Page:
I really know that the best times I’ve had are when I’m present in the moment to recognize all the blessings that are inherent to that moment. Then the quality of that moment completely improves. I would say the ideal outlook on life is never look back and to never really be constantly looking forward. It’s just to constantly be in the present.

High Fashion Living: Here at HFL we like to say “Do Well, Live Well, and Dress really well.” While you tend to promote “Atomic Living,” can you expand for us a bit on what Atomic Living truly represents?

Madame Gandhi:  Atomic living is about using spontaneity productively. It’s about knowing what’s right in front of you at the present moment that can inspire and uplift you. Just about an hour ago in Detroit, while waiting for my coffee, I notice that this boy in front of me in line had on this beautiful yellow graphic shit. So I asked him where he got the shirt and he actually designed it himself.

So after I got my coffee, he and I walked to a shop that was just down the street, and he showed me all of his designs. I was so inspired that I asked him if we can do a collaboration together. Moreover, as we talked, I noticed that he was inspired by the divine feminine. That so many of his favorite characters like Uma Thurman in Kill Bill or Emma Watson in both Harry Potter and Beauty and The Beast inspired him a lot.

It is so interesting how instead of me being on my phone in that moment or stressing about something else, I was present in that moment enough to notice his shirt. And now I have the potential to collaborate with someone on an amazing clothing line that is going to come out in the Fall. This is the idea of Atomic Living that by being wholly present in the moment, you are able to notice things to enrich you for the future.

Photo: Ruth in truth

High Fashion Living: Can you provide us insight into the wardrobe you all selected for your performance at Pitchfork a few weeks ago?

Madame Gandhi: HELL YEA, this is an independent music project. I am not signed. I take all the money that I make from other aspects of my life, and I funnel that back into my music. I saw that one of my friends was going to wear a yellow jump suit when she was about to play drums for me about a month ago in Denmark. I was like DAMN, where did you get that suit? She said it’s 50% off at Urban Outfitters.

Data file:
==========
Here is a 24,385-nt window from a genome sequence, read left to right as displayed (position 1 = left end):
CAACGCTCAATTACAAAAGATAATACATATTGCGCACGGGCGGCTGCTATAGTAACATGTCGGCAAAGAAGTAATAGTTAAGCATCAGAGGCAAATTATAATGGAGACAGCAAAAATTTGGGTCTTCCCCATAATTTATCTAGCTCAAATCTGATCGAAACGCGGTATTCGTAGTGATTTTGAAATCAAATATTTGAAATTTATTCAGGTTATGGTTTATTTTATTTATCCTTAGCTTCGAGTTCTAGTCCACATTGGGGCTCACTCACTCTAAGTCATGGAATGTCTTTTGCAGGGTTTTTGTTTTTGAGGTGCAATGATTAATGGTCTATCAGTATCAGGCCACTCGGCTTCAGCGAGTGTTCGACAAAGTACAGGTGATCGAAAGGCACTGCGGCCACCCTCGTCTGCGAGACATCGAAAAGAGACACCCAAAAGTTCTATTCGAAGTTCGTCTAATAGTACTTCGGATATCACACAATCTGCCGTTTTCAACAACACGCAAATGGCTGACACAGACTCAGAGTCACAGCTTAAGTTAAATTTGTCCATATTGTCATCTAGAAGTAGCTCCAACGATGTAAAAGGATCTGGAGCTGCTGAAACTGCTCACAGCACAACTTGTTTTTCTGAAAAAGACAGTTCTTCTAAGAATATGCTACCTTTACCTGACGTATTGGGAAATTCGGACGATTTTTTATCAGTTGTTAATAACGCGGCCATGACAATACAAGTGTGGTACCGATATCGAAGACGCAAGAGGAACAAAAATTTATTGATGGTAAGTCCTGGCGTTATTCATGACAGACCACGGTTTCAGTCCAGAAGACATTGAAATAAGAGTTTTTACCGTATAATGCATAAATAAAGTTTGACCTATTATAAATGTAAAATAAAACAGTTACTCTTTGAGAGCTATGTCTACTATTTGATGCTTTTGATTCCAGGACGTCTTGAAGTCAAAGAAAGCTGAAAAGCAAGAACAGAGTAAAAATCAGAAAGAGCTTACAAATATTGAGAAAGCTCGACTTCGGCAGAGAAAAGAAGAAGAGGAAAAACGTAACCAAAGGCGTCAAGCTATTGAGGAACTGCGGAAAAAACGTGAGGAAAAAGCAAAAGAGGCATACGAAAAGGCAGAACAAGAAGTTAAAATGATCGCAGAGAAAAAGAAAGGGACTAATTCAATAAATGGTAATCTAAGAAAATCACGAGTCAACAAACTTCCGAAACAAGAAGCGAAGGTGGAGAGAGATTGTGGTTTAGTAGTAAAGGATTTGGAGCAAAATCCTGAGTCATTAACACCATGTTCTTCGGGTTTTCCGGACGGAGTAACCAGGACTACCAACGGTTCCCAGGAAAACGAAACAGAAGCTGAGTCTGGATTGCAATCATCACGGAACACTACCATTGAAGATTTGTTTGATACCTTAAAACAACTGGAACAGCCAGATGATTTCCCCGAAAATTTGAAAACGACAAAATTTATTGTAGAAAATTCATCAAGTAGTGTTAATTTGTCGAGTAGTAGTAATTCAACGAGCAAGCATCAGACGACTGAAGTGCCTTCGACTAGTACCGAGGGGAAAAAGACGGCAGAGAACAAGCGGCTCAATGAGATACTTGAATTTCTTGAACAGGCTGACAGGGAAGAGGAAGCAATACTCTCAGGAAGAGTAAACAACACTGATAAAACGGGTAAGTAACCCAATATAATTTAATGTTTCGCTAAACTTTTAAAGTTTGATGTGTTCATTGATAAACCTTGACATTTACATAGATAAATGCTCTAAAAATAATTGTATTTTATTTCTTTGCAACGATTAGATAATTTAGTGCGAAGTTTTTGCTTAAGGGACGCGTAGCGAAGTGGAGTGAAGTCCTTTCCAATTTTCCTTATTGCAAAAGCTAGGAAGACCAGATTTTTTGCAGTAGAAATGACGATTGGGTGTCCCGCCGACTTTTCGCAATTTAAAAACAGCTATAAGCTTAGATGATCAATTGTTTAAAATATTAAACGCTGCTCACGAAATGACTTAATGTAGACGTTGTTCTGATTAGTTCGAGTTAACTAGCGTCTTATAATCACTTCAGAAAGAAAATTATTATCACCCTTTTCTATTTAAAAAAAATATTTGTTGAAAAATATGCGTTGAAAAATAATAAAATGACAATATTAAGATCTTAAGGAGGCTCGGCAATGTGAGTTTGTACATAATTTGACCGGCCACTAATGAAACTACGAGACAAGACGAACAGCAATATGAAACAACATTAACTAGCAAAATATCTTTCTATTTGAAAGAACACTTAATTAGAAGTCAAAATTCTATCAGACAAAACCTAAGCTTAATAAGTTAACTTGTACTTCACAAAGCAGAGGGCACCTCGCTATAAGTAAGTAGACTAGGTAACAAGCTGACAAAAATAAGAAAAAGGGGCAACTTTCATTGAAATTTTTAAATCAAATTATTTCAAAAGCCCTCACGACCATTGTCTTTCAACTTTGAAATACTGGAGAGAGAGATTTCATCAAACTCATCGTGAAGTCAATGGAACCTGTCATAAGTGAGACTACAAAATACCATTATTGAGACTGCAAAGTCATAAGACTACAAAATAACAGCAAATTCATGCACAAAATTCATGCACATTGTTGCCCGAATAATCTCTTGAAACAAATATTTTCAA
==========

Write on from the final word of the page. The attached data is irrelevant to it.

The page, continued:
So I went online and saw that the jump suits were very affordable for me to buy six of them, and I like the idea of us coming across as a unified team on the stage. Because female solidarity is the kryptonite of the patriarchy. Moreover, a yellow jumpsuit signifies that we’re here to work and we aren’t here to wear tight outfits that debilitate us instead. We wear yellow jump suits that bring us together and allow us freedom and flexibility in our movement.

People are their most beautiful when they are doing what they are good at and when they are doing what makes them joyful and what makes them shine.

I personally wore orange because Pitchfork asked us, artists, to wear orange and stand in solidarity against gun violence. I wanted to honor that because I think it’s amazing when festivals and people with a big audience and influence are able to use that for the better good.

My outfit came from Fruition in Las Vegas, and the yellow outfits were Vans by way of Urban Outfitters.

High Fashion Living: What is your personal Style Aesthetic?

Madame Gandhi: Printed, matching separates, block colors, red-yellow-orange (the colors of the sun) because the name Kiran means “first ray of sunlight” in Hindi. Indoor/Outdoor sunglasses by Retro Superfuture and LA Eyewear.


High Fashion Living: Who are three of your style icons?

Madame Gandhi: Adwoa Aboah, Zoe Kravitz, and Slick Woods. I tend to wear clothing by women or the queer community because they rep the very things that I stand for and the struggles that I am trying to overcome.

High Fashion Living: Finish This Sentence Style is…

Madame Gandhi: Liberation


Written by: Evan Marshall @Its_What_ev

Photos: @CaroFotos09